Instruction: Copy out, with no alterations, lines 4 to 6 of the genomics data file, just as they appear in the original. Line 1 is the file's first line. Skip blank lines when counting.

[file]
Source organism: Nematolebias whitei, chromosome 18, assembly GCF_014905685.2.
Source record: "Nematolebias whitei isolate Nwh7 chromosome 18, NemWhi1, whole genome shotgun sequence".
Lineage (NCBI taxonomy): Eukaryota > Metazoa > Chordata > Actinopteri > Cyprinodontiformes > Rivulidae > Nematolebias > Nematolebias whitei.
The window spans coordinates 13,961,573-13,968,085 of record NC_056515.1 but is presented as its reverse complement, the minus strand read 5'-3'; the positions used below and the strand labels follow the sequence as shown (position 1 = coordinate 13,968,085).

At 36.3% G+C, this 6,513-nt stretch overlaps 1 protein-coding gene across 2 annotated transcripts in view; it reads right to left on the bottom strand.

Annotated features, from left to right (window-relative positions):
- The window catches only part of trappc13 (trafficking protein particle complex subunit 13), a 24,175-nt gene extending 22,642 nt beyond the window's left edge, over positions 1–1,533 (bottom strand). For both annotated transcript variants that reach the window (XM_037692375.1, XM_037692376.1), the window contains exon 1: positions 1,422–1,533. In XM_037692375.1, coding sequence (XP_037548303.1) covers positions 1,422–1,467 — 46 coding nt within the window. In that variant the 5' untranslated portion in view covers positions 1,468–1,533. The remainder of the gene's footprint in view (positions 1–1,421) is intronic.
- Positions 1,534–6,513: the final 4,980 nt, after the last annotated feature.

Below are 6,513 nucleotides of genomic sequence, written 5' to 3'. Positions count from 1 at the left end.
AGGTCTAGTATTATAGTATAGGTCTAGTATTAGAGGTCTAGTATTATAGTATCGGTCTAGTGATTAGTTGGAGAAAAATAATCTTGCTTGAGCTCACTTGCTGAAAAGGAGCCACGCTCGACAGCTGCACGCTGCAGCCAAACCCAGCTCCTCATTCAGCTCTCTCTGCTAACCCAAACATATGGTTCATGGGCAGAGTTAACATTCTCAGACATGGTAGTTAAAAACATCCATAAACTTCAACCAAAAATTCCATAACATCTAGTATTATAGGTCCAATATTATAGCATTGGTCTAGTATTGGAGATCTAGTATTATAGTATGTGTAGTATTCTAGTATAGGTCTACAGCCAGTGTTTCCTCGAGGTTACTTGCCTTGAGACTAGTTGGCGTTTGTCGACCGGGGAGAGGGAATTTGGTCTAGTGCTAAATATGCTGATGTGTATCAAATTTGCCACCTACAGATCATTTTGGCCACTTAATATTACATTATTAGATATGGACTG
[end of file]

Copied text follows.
The window spans coordinates 13,961,573-13,968,085 of record NC_056515.1 but is presented as its reverse complement, the minus strand read 5'-3'; the positions used below and the strand labels follow the sequence as shown (position 1 = coordinate 13,968,085).

At 36.3% G+C, this 6,513-nt stretch overlaps 1 protein-coding gene across 2 annotated transcripts in view; it reads right to left on the bottom strand.

Annotated features, from left to right (window-relative positions):